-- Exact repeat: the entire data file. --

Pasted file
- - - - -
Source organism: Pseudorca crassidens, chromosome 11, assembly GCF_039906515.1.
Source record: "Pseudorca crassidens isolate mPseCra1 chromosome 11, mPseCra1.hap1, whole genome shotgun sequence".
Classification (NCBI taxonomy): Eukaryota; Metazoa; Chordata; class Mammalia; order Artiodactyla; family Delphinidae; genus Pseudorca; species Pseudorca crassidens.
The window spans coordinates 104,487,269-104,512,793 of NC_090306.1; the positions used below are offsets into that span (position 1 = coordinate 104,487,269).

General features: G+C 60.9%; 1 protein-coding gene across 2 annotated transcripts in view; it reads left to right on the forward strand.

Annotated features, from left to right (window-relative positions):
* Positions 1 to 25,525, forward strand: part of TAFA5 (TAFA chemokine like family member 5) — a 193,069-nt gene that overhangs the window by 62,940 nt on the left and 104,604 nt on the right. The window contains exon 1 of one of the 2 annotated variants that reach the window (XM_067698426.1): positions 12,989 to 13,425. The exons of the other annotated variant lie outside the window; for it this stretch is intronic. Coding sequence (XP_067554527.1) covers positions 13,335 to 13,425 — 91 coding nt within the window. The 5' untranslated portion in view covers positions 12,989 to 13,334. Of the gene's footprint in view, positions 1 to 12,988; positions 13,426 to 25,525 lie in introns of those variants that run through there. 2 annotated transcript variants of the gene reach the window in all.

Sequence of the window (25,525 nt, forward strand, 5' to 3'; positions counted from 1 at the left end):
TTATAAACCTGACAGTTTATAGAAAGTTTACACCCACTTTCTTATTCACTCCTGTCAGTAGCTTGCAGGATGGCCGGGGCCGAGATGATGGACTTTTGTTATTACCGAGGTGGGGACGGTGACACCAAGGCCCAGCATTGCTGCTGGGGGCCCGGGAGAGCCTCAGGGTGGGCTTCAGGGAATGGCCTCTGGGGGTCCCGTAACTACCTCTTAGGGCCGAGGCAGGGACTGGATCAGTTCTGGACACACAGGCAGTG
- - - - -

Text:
Source organism: Pseudorca crassidens, chromosome 11, assembly GCF_039906515.1.
Source record: "Pseudorca crassidens isolate mPseCra1 chromosome 11, mPseCra1.hap1, whole genome shotgun sequence".
Classification (NCBI taxonomy): Eukaryota; Metazoa; Chordata; class Mammalia; order Artiodactyla; family Delphinidae; genus Pseudorca; species Pseudorca crassidens.
The window spans coordinates 104,487,269-104,512,793 of NC_090306.1; the positions used below are offsets into that span (position 1 = coordinate 104,487,269).

General features: G+C 60.9%; 1 protein-coding gene across 2 annotated transcripts in view; it reads left to right on the forward strand.

Annotated features, from left to right (window-relative positions):
* Positions 1 to 25,525, forward strand: part of TAFA5 (TAFA chemokine like family member 5) — a 193,069-nt gene that overhangs the window by 62,940 nt on the left and 104,604 nt on the right. The window contains exon 1 of one of the 2 annotated variants that reach the window (XM_067698426.1): positions 12,989 to 13,425. The exons of the other annotated variant lie outside the window; for it this stretch is intronic. Coding sequence (XP_067554527.1) covers positions 13,335 to 13,425 — 91 coding nt within the window. The 5' untranslated portion in view covers positions 12,989 to 13,334. Of the gene's footprint in view, positions 1 to 12,988; positions 13,426 to 25,525 lie in introns of those variants that run through there. 2 annotated transcript variants of the gene reach the window in all.

Sequence of the window (25,525 nt, forward strand, 5' to 3'; positions counted from 1 at the left end):
TTATAAACCTGACAGTTTATAGAAAGTTTACACCCACTTTCTTATTCACTCCTGTCAGTAGCTTGCAGGATGGCCGGGGCCGAGATGATGGACTTTTGTTATTACCGAGGTGGGGACGGTGACACCAAGGCCCAGCATTGCTGCTGGGGGCCCGGGAGAGCCTCAGGGTGGGCTTCAGGGAATGGCCTCTGGGGGTCCCGTAACTACCTCTTAGGGCCGAGGCAGGGACTGGATCAGTTCTGGACACACAGGCAGTG